Story by: Zachary Oren Smith, Mississippi Today. Photos by Zachary Oren Smith.

STARKVILLE — Mississippi Development Authority Executive Director Glenn McCullough Jr. preaches keeping young people from leaving the state.

This week he brought that message straight to one of his target audiences — students at Mississippi State University.

“We can ill afford to lose our young folks,” McCullough said Wednesday as he spent two hours advising student entrepreneurs on campus here. “When I grew up in this business in the 1990s, the idea for economic development was ‘Let’s get in some big employers.’ Big factories located in the communities; places people will go for jobs.”

“Today, these students go to where they want to live,” McCullough continued. “The biggest strategic opportunity is to retain 18- to 35-year-olds.”

“If you’ve got a student who is already here, they are already attracted by the quality of life,” he said. “If we can get them to start a business, we will have them creating jobs that keep people here. The (Mississippi Development Authority) has to make this a priority.”

McCullough is bringing his decades of expertise with economic development to Mississippi State University’s Center for Entrepreneurship and Outreach by serving as executive in residence. The center’s mission is to “help students, faculty, and staff at (the university) start and grow” companies.

McCullough has been with the Mississippi Development Authority since Gov. Phil Bryant appointed him in the summer of 2015. Before that he was the chairman of the Tennessee Valley Authority, former director of the Appalachian Regional Commission and mayor of Tupelo.

McCullough and Mississippi State University gave Mississippi Today access as he heard about six businesses in varying stages of development by students. Among them:

Terence Williams of Oakland, Mississippi, created Bully Walk, an app that helps pedestrians find their way to buildings and landmarks across the campus.

“I’m from a pretty small town,” said Williams, the first in his family to go to college.“I think it’s under 400 people. When I got here, I got lost a lot.”

After some classes and a lot of Youtube videos and articles on coding, Williams got to work geocoding Mississippi State’s campus and created the Bully Walk app that he says already has 75,000 users.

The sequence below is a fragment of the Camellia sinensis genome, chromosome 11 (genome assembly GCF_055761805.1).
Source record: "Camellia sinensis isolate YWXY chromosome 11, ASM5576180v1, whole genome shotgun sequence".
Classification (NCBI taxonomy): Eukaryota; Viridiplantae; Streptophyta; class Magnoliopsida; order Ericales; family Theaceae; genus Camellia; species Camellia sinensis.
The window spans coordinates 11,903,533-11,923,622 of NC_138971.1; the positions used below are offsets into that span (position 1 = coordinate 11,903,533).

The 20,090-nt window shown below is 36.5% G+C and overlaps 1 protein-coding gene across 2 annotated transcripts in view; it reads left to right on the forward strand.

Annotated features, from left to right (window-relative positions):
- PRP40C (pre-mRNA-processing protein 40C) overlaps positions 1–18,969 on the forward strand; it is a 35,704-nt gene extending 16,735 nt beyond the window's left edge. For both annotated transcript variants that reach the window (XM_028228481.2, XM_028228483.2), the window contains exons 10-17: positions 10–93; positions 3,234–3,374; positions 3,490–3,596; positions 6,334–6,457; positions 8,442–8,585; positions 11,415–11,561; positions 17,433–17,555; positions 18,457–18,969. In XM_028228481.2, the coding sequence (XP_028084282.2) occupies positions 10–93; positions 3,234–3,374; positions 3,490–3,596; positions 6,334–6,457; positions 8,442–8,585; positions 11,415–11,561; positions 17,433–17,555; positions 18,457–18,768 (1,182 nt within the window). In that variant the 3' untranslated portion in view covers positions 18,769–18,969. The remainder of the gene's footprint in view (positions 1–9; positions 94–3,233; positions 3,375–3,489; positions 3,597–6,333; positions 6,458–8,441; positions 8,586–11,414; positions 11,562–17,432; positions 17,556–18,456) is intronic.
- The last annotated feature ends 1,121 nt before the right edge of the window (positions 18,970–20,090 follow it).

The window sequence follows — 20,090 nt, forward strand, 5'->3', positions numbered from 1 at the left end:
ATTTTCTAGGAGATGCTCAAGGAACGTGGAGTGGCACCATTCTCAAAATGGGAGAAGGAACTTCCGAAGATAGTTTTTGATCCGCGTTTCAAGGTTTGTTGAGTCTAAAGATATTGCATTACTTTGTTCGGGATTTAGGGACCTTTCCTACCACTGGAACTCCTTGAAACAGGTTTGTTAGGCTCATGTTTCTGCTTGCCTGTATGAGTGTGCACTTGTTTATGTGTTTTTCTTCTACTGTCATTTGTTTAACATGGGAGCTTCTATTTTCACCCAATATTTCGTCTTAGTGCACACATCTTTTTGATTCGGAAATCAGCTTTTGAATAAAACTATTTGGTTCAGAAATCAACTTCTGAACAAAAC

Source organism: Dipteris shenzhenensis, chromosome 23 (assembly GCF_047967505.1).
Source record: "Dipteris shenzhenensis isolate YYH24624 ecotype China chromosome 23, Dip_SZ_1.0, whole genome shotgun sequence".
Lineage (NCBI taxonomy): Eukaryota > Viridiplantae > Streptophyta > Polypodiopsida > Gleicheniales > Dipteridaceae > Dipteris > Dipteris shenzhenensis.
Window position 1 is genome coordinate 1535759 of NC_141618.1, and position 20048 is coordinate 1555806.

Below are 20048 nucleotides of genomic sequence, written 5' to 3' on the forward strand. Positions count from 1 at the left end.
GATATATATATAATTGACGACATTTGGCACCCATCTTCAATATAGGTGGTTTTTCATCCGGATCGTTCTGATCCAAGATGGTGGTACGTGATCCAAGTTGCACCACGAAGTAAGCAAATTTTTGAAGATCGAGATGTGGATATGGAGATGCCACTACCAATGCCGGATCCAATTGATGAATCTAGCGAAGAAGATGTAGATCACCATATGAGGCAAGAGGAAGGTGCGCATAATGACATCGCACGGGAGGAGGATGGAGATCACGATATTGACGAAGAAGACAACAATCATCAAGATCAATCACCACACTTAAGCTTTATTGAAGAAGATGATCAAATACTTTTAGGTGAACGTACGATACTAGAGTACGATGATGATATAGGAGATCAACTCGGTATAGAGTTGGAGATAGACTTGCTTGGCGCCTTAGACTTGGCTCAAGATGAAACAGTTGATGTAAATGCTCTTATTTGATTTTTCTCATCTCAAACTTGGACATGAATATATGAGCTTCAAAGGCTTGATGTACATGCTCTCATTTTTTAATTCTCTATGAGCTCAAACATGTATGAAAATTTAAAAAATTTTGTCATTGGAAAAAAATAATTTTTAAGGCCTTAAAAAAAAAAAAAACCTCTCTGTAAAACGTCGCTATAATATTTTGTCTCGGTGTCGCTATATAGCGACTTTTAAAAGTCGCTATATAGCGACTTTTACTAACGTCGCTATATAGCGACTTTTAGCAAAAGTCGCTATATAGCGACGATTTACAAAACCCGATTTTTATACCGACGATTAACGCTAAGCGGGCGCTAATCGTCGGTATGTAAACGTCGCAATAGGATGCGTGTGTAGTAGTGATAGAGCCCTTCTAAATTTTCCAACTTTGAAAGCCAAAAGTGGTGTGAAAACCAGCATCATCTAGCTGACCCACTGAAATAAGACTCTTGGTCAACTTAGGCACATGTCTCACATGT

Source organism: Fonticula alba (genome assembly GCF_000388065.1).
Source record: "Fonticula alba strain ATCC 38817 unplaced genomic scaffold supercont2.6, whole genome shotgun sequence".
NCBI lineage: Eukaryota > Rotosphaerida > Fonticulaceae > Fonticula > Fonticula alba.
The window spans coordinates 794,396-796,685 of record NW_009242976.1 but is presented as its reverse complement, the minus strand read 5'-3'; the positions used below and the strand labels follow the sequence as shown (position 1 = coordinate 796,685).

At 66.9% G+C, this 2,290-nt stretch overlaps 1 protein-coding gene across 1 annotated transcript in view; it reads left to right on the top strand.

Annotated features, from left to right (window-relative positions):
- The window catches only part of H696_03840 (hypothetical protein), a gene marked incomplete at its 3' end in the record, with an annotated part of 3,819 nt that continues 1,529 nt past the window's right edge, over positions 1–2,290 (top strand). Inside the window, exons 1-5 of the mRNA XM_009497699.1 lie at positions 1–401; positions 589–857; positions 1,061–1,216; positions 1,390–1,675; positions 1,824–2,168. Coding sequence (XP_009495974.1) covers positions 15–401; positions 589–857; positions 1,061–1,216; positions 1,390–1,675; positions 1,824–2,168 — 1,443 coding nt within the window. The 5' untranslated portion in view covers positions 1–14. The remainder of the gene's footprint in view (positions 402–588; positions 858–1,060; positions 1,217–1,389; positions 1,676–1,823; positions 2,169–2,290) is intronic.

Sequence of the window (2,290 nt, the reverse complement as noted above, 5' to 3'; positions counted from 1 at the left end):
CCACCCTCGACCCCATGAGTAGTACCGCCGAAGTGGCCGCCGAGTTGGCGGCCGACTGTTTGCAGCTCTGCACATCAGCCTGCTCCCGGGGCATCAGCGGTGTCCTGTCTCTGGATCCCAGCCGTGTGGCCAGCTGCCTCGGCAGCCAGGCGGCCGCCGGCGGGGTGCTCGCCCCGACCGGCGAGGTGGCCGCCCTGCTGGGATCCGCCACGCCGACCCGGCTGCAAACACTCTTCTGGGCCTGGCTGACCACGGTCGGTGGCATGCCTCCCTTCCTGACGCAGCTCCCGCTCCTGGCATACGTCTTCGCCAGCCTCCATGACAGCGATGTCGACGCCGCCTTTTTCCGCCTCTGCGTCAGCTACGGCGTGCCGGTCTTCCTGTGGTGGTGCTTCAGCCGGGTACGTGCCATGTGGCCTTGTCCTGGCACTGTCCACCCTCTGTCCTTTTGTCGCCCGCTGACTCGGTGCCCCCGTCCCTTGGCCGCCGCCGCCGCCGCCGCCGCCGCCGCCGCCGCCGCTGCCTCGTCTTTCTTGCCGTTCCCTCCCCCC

McCullough advised that he nail down usage on Mississippi State University and expand incrementally as he garners contracts with other campuses.

Cliff Danzy and Kierre Dawkins are certified sneaker-heads. They started Sneaker Beaters a sneaker customization and repair group.

“We’re trying to breathe some life into your favorite pair of shoes,” Danzy said.

After their talk with McCullough, the two said they are hoping to double the amount of jobs they did this year.

They added that they are working to garner some capital for their operation and perhaps even hire some employees.

Kaylie Mitchell and Hagan Walker talked to McCullough about Glo Drinks, a liquid activated light in the shape of an ice cube for cocktails.

Already they have sold 25 thousand units and have been featured on the Tipsy Bartender website. McCullough advised them on how to focus their sales strategy as they move forward.

And when MSU student Zhenia Sananoba spoke of having her yak socks manufactured in Alabama, McCullough had a quick response: “No disrespect to our neighbors to the East. Alabama is a great state and a worthy competitor.”

But, he added,”What we might try to do is provide a list of companies in Mississippi, based in Mississippi, who would be interested in knowing more about your idea. We can help source your production and manufacturing here in Mississippi.”

For McCullough, this is how Mississippi will avoid losing its millennials: “We help you grow your business in Mississippi, and we keep our best and our brightest.”

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